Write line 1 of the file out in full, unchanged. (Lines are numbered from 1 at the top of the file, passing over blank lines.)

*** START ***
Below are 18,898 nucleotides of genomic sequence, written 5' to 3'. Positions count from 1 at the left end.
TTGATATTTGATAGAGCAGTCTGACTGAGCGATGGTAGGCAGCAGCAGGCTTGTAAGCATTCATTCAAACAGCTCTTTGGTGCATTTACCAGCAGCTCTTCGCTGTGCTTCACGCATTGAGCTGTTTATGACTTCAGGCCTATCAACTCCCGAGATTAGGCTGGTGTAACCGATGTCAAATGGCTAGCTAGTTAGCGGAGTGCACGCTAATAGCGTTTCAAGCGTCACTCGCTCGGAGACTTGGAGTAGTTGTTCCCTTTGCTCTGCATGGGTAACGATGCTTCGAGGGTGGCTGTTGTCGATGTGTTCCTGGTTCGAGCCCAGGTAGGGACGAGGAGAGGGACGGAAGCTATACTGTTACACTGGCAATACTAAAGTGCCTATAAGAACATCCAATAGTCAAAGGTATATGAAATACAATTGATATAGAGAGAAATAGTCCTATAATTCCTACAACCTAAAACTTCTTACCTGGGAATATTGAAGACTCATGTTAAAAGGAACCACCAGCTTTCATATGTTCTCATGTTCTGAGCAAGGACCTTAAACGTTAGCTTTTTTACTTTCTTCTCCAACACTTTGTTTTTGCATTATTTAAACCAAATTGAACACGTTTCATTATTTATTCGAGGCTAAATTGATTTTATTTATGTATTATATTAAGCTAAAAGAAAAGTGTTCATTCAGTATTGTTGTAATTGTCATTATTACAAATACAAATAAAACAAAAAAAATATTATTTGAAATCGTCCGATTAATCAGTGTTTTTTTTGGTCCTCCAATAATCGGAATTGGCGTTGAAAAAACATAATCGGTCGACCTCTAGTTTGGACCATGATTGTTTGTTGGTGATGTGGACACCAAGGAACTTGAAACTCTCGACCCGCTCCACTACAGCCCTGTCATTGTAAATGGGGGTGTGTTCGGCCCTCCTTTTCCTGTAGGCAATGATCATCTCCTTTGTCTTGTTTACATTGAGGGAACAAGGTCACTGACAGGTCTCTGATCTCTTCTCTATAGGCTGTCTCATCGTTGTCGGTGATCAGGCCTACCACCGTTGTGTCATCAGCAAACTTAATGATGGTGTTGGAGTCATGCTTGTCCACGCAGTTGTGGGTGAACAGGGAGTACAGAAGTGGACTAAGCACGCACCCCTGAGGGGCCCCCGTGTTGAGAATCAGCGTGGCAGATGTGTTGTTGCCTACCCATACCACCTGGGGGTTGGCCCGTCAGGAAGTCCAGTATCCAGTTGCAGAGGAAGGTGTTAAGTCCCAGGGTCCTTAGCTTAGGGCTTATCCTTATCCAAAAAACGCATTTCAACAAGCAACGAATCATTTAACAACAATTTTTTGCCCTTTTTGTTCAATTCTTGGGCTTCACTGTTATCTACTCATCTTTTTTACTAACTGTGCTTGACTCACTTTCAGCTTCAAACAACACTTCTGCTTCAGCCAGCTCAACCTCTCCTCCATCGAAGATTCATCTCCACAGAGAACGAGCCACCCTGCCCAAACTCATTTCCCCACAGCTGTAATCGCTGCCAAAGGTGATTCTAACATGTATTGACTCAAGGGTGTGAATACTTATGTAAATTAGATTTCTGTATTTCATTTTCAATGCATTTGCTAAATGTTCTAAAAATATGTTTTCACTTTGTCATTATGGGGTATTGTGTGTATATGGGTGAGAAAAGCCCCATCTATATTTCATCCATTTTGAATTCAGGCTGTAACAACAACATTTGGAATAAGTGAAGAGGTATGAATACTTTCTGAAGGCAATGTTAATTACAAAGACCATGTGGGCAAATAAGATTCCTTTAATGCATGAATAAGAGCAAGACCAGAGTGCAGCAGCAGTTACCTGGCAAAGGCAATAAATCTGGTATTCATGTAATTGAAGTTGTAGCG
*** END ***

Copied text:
Below are 18,898 nucleotides of genomic sequence, written 5' to 3'. Positions count from 1 at the left end.